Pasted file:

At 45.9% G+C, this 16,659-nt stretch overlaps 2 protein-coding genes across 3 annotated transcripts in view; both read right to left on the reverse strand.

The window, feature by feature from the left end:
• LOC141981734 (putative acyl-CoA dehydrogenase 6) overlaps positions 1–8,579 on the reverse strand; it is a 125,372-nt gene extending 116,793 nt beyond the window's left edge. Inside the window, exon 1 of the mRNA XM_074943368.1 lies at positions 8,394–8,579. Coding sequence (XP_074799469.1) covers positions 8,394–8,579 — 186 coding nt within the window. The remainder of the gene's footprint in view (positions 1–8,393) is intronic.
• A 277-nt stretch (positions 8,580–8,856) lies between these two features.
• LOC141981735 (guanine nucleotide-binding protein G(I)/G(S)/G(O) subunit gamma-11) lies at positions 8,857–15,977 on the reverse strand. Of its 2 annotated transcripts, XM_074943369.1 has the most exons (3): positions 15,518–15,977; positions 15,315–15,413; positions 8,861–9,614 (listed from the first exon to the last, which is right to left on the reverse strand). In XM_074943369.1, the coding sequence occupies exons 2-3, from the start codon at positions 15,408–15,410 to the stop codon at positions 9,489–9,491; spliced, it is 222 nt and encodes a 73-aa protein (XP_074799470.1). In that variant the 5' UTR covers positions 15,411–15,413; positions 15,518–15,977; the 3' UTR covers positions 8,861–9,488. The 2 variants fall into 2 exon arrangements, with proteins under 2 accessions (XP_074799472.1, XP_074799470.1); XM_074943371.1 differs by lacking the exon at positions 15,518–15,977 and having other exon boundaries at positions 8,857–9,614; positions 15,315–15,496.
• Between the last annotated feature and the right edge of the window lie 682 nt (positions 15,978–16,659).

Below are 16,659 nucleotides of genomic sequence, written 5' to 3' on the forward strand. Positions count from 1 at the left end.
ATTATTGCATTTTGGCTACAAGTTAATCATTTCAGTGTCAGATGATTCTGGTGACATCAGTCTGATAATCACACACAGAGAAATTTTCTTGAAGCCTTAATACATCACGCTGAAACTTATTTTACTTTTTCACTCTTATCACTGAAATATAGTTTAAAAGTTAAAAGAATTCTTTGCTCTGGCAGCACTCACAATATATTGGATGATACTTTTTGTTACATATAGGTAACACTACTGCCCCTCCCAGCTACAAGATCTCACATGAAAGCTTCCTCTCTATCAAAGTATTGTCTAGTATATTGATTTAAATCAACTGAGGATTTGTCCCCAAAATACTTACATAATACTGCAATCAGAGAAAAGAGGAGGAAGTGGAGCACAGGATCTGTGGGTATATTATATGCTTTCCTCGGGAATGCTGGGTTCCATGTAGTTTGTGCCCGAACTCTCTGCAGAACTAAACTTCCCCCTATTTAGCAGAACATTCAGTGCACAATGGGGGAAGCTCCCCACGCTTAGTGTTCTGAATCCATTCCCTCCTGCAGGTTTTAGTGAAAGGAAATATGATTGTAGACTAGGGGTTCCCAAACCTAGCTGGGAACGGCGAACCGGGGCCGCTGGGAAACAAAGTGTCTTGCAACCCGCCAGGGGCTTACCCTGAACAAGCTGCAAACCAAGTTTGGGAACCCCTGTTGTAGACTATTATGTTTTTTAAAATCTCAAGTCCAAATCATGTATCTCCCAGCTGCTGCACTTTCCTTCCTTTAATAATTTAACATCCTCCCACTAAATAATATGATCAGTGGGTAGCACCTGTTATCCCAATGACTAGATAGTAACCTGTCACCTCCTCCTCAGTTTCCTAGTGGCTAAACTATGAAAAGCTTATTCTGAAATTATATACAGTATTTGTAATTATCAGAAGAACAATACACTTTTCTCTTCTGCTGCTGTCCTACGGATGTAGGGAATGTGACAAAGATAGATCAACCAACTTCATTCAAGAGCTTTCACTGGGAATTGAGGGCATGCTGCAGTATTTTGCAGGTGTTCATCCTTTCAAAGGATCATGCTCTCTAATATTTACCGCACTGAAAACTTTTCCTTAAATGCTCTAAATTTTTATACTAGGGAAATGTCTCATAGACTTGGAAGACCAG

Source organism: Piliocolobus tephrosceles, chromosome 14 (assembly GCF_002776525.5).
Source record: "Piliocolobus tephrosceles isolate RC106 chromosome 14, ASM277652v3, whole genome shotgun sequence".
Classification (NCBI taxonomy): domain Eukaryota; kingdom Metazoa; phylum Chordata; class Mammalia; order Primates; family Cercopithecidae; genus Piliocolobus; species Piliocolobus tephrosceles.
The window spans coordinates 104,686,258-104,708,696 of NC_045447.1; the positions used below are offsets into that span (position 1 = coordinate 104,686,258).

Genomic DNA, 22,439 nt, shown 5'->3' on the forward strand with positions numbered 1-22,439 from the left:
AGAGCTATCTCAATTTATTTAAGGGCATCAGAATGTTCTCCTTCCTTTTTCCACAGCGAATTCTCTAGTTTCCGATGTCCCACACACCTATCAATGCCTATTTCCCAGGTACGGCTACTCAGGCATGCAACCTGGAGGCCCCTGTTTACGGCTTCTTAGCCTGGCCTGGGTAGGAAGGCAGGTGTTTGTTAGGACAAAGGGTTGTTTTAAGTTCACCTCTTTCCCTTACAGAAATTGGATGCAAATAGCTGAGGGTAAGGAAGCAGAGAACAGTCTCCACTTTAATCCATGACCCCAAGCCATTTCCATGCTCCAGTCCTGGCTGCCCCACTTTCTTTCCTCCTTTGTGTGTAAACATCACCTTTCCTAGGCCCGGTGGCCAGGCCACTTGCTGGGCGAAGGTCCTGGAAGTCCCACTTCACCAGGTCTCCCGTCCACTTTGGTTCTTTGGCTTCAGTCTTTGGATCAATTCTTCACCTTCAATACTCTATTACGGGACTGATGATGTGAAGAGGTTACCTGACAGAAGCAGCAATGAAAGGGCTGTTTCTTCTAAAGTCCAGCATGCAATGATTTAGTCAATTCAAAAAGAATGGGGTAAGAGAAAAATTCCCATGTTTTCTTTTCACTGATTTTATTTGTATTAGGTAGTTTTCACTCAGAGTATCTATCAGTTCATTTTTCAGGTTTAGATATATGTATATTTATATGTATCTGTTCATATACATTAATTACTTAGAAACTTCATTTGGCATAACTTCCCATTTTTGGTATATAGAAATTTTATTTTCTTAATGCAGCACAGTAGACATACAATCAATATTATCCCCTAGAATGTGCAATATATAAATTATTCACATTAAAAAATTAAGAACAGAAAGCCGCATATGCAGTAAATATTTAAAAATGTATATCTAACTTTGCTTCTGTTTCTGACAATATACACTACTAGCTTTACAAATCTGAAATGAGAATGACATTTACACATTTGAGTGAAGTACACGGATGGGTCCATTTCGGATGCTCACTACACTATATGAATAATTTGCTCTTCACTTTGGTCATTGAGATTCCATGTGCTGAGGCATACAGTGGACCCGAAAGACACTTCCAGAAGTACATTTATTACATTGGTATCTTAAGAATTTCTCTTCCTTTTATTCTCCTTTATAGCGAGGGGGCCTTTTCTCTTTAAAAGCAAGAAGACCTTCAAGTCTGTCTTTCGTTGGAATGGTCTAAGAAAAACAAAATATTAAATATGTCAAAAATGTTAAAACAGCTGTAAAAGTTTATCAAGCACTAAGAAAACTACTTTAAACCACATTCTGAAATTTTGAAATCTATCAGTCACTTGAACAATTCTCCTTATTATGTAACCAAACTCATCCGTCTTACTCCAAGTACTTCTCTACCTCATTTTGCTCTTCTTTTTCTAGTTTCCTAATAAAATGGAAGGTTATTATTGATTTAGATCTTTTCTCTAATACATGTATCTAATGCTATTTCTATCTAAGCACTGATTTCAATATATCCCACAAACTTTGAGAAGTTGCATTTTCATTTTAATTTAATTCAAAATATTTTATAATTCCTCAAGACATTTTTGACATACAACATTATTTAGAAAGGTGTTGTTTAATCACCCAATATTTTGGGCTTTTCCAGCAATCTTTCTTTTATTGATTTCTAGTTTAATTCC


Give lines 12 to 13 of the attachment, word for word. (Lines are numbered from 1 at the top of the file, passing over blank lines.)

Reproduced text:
The window spans coordinates 104,686,258-104,708,696 of NC_045447.1; the positions used below are offsets into that span (position 1 = coordinate 104,686,258).

Genomic DNA, 22,439 nt, shown 5'->3' on the forward strand with positions numbered 1-22,439 from the left: